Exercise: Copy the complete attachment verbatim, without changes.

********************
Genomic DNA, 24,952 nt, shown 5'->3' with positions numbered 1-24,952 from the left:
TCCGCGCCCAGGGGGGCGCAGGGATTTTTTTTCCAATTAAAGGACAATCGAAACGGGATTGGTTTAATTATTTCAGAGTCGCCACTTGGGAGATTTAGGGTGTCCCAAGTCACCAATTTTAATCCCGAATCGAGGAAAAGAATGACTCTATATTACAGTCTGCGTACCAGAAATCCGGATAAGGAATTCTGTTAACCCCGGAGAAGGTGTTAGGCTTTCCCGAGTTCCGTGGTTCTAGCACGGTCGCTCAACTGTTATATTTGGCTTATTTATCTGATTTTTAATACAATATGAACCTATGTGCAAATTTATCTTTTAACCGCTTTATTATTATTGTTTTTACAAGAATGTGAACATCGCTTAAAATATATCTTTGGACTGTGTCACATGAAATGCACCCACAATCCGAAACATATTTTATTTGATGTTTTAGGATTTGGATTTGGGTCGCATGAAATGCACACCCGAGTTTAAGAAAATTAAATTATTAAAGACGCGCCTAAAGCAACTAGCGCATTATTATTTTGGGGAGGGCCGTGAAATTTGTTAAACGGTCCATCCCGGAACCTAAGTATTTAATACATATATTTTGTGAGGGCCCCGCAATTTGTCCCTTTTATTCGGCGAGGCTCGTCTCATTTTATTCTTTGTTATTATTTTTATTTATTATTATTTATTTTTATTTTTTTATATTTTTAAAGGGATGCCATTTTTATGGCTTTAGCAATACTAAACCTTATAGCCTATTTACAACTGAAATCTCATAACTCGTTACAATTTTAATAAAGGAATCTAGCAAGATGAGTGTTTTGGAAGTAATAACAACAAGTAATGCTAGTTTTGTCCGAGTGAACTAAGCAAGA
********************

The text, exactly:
Genomic DNA, 24,952 nt, shown 5'->3' with positions numbered 1-24,952 from the left:
TCCGCGCCCAGGGGGGCGCAGGGATTTTTTTTCCAATTAAAGGACAATCGAAACGGGATTGGTTTAATTATTTCAGAGTCGCCACTTGGGAGATTTAGGGTGTCCCAAGTCACCAATTTTAATCCCGAATCGAGGAAAAGAATGACTCTATATTACAGTCTGCGTACCAGAAATCCGGATAAGGAATTCTGTTAACCCCGGAGAAGGTGTTAGGCTTTCCCGAGTTCCGTGGTTCTAGCACGGTCGCTCAACTGTTATATTTGGCTTATTTATCTGATTTTTAATACAATATGAACCTATGTGCAAATTTATCTTTTAACCGCTTTATTATTATTGTTTTTACAAGAATGTGAACATCGCTTAAAATATATCTTTGGACTGTGTCACATGAAATGCACCCACAATCCGAAACATATTTTATTTGATGTTTTAGGATTTGGATTTGGGTCGCATGAAATGCACACCCGAGTTTAAGAAAATTAAATTATTAAAGACGCGCCTAAAGCAACTAGCGCATTATTATTTTGGGGAGGGCCGTGAAATTTGTTAAACGGTCCATCCCGGAACCTAAGTATTTAATACATATATTTTGTGAGGGCCCCGCAATTTGTCCCTTTTATTCGGCGAGGCTCGTCTCATTTTATTCTTTGTTATTATTTTTATTTATTATTATTTATTTTTATTTTTTTATATTTTTAAAGGGATGCCATTTTTATGGCTTTAGCAATACTAAACCTTATAGCCTATTTACAACTGAAATCTCATAACTCGTTACAATTTTAATAAAGGAATCTAGCAAGATGAGTGTTTTGGAAGTAATAACAACAAGTAATGCTAGTTTTGTCCGAGTGAACTAAGCAAGA